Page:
personages and three Gods” (Teachings of the Prophet
Joseph Smith, p.370).
Mormon Apostle Bruce R. McConkie spoke about the Godhead
in this way, “Plurality of Gods: Three separate personages
– Father, Son, and Holy Ghost – comprise the Godhead. As
each of these persons is a God, it is evident, from this
standpoint alone, that a plurality of Gods exists. To us,
speaking in the proper finite sense, these three are the
only Gods we worship. But in addition there is an
infinite number of holy personages, drawn from worlds
without number, who have passed on to exhaltation and are
thus gods” (Mormon Doctrine, pp.576-577).
God the Father – Joseph Smith explained, “…I am going to
tell you how God came to be God. We have imagined and
supposed that God was God from all eternity. I will
refute that idea, and take away the veil, so that you may
see… He was once a man like us; yea, that God himself,
the father of us all, dwelt on the earth, the same as
Jesus Christ himself did…” (LDS History of the Church,
Vol. 6, p.305).
God the Son – Brigham Young stated. “The birth of the
Saviour was as natural as are the births of our children;
it was the result of natural action. He partook of flesh
and blood – was begotten of his Father, as we were of our
fathers” (Journal of Discourses, Vol. 8, p.115). Mormon
Apostle McConkie explained, “And Christ was born into the
world as the literal Son of this Holy Being; he was born
in the same personal, real, and literal sense that any
mortal son is born to a mortal father. …he was begotten,
conceived and born in the normal and natural course of
events…(Mormon Doctrine, p.742).
Jesus, according to Milton Hunter of the LDS First Council
of the Seventy, is the brother of Lucifer. “The
appointment of Jesus to be the Savior of the world was
contested by one of the other sons of God. He was called
Lucifer, son of the morning. Haughty, ambitious, and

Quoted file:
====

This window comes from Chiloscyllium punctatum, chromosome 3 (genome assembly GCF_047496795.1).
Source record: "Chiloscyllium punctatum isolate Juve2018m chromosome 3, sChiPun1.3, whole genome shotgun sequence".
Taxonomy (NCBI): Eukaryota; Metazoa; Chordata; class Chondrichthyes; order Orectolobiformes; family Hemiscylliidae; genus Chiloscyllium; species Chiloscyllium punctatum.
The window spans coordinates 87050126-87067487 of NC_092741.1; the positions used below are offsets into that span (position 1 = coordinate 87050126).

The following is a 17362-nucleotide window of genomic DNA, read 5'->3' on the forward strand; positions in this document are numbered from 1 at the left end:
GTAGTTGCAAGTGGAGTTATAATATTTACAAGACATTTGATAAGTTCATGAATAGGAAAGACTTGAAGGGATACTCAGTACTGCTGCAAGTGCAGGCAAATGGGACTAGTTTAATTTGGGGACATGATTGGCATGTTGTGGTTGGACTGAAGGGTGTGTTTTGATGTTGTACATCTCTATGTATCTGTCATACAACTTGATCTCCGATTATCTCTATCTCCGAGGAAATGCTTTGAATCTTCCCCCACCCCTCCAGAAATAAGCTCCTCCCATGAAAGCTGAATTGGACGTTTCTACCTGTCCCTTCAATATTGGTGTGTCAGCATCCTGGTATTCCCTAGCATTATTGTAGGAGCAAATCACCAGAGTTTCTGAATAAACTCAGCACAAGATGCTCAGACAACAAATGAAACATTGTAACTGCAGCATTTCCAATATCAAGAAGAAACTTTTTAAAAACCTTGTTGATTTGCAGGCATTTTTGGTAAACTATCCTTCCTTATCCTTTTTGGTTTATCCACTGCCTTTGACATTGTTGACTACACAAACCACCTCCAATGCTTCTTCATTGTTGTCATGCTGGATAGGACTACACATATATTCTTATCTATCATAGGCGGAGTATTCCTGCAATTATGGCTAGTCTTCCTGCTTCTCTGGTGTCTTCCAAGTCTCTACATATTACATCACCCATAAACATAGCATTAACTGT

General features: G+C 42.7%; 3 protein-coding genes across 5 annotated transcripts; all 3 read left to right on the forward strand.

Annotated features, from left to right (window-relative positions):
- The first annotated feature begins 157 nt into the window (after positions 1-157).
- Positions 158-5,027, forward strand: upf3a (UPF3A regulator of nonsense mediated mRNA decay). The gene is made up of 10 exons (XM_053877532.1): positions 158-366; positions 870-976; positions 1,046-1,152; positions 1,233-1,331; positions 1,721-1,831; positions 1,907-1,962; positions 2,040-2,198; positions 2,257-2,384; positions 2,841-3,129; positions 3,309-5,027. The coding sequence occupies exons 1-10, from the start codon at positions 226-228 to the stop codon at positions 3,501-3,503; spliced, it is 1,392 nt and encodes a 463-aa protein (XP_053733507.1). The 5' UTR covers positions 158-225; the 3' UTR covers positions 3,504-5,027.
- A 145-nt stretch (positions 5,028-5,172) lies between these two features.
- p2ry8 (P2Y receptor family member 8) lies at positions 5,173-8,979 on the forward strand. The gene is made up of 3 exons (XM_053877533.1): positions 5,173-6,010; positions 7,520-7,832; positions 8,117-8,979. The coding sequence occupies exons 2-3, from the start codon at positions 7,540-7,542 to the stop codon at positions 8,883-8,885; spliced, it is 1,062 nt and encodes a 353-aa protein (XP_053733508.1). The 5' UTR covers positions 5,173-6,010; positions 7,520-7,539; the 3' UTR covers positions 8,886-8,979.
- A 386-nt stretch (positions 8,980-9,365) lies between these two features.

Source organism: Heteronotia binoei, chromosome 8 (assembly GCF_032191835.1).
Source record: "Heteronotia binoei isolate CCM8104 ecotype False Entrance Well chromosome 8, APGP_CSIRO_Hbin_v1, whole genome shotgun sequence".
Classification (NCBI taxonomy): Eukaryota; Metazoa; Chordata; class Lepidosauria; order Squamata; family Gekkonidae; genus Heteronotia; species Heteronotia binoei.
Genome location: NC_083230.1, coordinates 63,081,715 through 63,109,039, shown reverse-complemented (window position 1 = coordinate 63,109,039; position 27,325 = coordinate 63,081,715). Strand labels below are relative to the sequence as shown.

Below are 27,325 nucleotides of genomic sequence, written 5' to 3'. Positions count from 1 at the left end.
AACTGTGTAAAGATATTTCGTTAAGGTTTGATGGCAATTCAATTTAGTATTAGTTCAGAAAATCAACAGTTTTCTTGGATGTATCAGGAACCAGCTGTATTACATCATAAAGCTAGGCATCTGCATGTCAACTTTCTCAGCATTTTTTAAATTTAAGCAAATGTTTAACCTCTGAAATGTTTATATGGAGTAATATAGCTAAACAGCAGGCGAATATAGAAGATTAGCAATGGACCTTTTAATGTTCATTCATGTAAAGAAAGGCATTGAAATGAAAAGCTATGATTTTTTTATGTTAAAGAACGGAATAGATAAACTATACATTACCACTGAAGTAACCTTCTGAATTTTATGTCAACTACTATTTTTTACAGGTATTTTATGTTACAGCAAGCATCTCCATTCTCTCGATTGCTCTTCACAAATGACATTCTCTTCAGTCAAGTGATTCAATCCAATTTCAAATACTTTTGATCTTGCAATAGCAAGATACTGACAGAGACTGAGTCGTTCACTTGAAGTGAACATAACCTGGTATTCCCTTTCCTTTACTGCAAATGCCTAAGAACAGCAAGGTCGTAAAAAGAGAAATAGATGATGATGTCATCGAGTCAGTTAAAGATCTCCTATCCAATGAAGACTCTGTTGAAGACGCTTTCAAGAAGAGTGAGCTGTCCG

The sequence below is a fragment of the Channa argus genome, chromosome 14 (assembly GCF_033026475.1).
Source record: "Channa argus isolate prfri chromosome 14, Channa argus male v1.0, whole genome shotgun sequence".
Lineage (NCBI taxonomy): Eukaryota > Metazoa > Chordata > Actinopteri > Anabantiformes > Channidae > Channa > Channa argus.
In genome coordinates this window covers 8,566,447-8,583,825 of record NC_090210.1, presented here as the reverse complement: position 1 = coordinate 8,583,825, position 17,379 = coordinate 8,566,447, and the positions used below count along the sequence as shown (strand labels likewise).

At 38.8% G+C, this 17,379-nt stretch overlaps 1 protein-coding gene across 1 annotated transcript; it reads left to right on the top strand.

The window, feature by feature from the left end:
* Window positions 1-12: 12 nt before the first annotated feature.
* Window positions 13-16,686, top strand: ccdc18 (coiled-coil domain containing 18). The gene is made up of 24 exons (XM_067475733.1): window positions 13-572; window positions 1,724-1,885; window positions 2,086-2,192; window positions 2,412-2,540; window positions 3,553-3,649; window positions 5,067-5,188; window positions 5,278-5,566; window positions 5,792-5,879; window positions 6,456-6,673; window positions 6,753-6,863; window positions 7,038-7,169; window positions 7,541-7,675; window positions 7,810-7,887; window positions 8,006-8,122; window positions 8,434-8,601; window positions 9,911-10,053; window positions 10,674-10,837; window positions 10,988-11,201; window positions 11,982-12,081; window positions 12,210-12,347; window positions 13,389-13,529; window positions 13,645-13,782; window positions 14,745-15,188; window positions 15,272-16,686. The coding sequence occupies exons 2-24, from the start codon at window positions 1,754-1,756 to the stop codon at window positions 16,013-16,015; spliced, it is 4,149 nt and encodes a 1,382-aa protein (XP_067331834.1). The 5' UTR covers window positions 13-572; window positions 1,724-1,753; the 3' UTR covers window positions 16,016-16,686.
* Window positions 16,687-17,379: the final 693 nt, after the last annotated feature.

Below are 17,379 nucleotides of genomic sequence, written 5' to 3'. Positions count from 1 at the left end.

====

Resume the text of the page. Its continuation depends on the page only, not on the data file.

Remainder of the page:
covetous of power and glory, this spirit-brother of Jesus
desperately tried to become the Savior of mankind” (The
Gospel Through the Ages, p.15).
God the Holy Ghost/Holy Spirit – In Mormonism a
distinction is drawn between the Holy Ghost and the Holy
Spirit. As LDS Apostle Marion G. Rommey stated, “The Holy
Ghost is a person, a spirit, the third member of the
Godhead” (Ensign, May 1977, pp. 43-44). The sixth LDS
prophet, Joseph F. Smith explains that the Holy Spirit is
not a person but rather an impersonal force. “You may
call it the Spirit of God, you may call it the influence
of God’s intelligence, you may call it the substance of
his power; no matter what it is called, it is the spirit
of intelligence that permeates the universe…” (Mormon
Doctrine, McConkie, p.752- 753).
Man’s Destiny – As Lorenzo Snow, fifth prophet of the LDS
Church exclaimed, “As man now is, God once was; as God now
is, man may be” (Ensign, February 1982, pp.39-40). This
means that every worthy male, according to the standards
of Mormonism, will become a god and rule over his own
planet. But what about the women? That question was
answered by Joseph Fielding Smith, tenth prophet of the
Church, when he spoke of salvation or exaltation as it is
called in Mormonism.
“The Father has promised us that through our faithfulness
we shall be blessed with the fullness of his kingdom. In
other words we will have the privilege of becoming like
him. To become like him we must have all the powers of
godhood; thus a man and his wife when glorified will have
spirit children who eventually will go on an earth like
this one we are on and pass through the same kind of